British Empire and Aden
The German advance in North Africa and the Japanese advance in South-East Asia revealed Britain's strategic weaknesses across the Empire as a whole. The loss of Singapore and the requirement to pull back to defend Britain showed that it could no longer defend the entire empire. Furthermore, the post war Labour government stuck a dagger through the strategic rationale for Aden by giving India its independence in 1947. If that wasn't fatal enough, the Suez debacle a decade later seemed to make Aden even more redundant and yet almost by default it would go on to became Britain's largest overseas military base as oil became the new strategic commodity of choice.

British Empire and Aden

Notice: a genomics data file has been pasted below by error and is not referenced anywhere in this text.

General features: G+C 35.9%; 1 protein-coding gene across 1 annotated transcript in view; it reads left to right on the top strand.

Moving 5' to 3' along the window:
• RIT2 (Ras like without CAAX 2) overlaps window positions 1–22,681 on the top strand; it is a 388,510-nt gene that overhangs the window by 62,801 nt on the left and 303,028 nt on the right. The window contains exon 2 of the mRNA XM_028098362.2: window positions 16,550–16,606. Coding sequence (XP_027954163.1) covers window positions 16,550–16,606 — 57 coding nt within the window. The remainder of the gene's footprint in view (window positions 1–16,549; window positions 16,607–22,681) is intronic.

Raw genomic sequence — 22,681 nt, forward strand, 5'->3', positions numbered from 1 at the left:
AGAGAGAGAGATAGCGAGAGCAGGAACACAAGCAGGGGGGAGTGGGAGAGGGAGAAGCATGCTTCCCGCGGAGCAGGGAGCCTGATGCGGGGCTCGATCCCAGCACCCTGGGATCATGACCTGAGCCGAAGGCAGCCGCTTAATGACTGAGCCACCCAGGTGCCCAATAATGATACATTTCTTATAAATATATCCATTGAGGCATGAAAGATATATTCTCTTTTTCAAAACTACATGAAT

Beihan Yemenis
The naval units in the Gulf were strengthened, troops were trained in the Oman Desert, and the belated "forward policy" of the 1930s became an urgent drive for military security, economic development and political reform. But the British were running further than ever behind the clock and, paradoxically, the more they tried to catch up, the more they caused events to accelerate out of their control.

In its new role Aden Colony grew wealthy and the Indian shopkeepers and Arab landlords of Steamer Point gladly joined the treaty sheikhs of the Protectorate in planning a Federation of South Arabia that would unite the town and the tribes to secure the British base and British patronage - indefinitely. But the same wealth encouraged a new influx of Arab workers, who made a natural seedbed for revolutionary anti-British nationalist sentiment.